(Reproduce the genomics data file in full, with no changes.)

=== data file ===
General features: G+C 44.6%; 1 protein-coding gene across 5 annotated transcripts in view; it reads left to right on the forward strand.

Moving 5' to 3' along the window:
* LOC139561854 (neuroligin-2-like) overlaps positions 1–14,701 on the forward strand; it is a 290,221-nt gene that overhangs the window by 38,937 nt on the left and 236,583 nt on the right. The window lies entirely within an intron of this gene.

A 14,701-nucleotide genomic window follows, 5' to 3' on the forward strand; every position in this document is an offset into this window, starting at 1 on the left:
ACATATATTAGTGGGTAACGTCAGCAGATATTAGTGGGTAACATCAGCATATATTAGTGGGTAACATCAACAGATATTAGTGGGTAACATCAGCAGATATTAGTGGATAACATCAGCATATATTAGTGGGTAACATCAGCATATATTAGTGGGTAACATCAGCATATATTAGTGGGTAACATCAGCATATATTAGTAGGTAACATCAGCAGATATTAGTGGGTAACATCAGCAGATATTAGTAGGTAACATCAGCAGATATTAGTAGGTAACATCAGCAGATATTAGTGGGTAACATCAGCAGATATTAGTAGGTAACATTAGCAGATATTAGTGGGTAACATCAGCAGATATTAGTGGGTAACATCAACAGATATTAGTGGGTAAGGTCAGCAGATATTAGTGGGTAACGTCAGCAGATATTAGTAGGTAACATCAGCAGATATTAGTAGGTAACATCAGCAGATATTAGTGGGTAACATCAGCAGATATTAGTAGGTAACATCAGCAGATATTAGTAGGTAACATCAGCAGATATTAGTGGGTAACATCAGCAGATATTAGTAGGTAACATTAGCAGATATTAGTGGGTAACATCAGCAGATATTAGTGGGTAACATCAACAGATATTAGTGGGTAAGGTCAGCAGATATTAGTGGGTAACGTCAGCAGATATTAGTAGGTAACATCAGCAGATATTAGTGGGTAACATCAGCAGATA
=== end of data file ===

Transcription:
General features: G+C 44.6%; 1 protein-coding gene across 5 annotated transcripts in view; it reads left to right on the forward strand.

Moving 5' to 3' along the window:
* LOC139561854 (neuroligin-2-like) overlaps positions 1–14,701 on the forward strand; it is a 290,221-nt gene that overhangs the window by 38,937 nt on the left and 236,583 nt on the right. The window lies entirely within an intron of this gene.

A 14,701-nucleotide genomic window follows, 5' to 3' on the forward strand; every position in this document is an offset into this window, starting at 1 on the left:
ACATATATTAGTGGGTAACGTCAGCAGATATTAGTGGGTAACATCAGCATATATTAGTGGGTAACATCAACAGATATTAGTGGGTAACATCAGCAGATATTAGTGGATAACATCAGCATATATTAGTGGGTAACATCAGCATATATTAGTGGGTAACATCAGCATATATTAGTGGGTAACATCAGCATATATTAGTAGGTAACATCAGCAGATATTAGTGGGTAACATCAGCAGATATTAGTAGGTAACATCAGCAGATATTAGTAGGTAACATCAGCAGATATTAGTGGGTAACATCAGCAGATATTAGTAGGTAACATTAGCAGATATTAGTGGGTAACATCAGCAGATATTAGTGGGTAACATCAACAGATATTAGTGGGTAAGGTCAGCAGATATTAGTGGGTAACGTCAGCAGATATTAGTAGGTAACATCAGCAGATATTAGTAGGTAACATCAGCAGATATTAGTGGGTAACATCAGCAGATATTAGTAGGTAACATCAGCAGATATTAGTAGGTAACATCAGCAGATATTAGTGGGTAACATCAGCAGATATTAGTAGGTAACATTAGCAGATATTAGTGGGTAACATCAGCAGATATTAGTGGGTAACATCAACAGATATTAGTGGGTAAGGTCAGCAGATATTAGTGGGTAACGTCAGCAGATATTAGTAGGTAACATCAGCAGATATTAGTGGGTAACATCAGCAGATA